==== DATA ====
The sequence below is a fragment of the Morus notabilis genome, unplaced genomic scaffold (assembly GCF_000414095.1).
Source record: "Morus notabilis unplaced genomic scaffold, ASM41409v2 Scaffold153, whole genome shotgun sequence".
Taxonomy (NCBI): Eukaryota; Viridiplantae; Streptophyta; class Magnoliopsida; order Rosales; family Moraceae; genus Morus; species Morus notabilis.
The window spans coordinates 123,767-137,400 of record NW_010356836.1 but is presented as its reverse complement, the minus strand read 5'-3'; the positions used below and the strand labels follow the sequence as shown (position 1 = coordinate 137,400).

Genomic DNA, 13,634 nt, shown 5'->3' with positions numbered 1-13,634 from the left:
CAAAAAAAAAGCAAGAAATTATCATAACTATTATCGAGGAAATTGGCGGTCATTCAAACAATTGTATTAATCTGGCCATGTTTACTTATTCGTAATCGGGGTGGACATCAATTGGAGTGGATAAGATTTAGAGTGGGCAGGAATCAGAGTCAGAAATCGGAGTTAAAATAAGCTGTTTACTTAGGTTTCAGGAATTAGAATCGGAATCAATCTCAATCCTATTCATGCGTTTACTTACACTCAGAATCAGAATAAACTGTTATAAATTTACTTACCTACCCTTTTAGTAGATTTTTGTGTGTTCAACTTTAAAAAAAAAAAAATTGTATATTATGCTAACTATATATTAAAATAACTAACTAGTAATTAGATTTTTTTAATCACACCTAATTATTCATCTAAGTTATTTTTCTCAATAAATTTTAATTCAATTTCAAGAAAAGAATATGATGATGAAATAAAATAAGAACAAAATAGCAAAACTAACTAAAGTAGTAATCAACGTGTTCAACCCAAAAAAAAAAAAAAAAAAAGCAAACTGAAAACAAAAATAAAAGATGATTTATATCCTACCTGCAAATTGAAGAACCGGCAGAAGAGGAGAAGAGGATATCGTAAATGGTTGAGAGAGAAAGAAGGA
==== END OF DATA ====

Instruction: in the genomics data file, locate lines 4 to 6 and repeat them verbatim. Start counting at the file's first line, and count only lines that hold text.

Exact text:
The window spans coordinates 123,767-137,400 of record NW_010356836.1 but is presented as its reverse complement, the minus strand read 5'-3'; the positions used below and the strand labels follow the sequence as shown (position 1 = coordinate 137,400).

Genomic DNA, 13,634 nt, shown 5'->3' with positions numbered 1-13,634 from the left:
CAAAAAAAAAGCAAGAAATTATCATAACTATTATCGAGGAAATTGGCGGTCATTCAAACAATTGTATTAATCTGGCCATGTTTACTTATTCGTAATCGGGGTGGACATCAATTGGAGTGGATAAGATTTAGAGTGGGCAGGAATCAGAGTCAGAAATCGGAGTTAAAATAAGCTGTTTACTTAGGTTTCAGGAATTAGAATCGGAATCAATCTCAATCCTATTCATGCGTTTACTTACACTCAGAATCAGAATAAACTGTTATAAATTTACTTACCTACCCTTTTAGTAGATTTTTGTGTGTTCAACTTTAAAAAAAAAAAAATTGTATATTATGCTAACTATATATTAAAATAACTAACTAGTAATTAGATTTTTTTAATCACACCTAATTATTCATCTAAGTTATTTTTCTCAATAAATTTTAATTCAATTTCAAGAAAAGAATATGATGATGAAATAAAATAAGAACAAAATAGCAAAACTAACTAAAGTAGTAATCAACGTGTTCAACCCAAAAAAAAAAAAAAAAAAAGCAAACTGAAAACAAAAATAAAAGATGATTTATATCCTACCTGCAAATTGAAGAACCGGCAGAAGAGGAGAAGAGGATATCGTAAATGGTTGAGAGAGAAAGAAGGA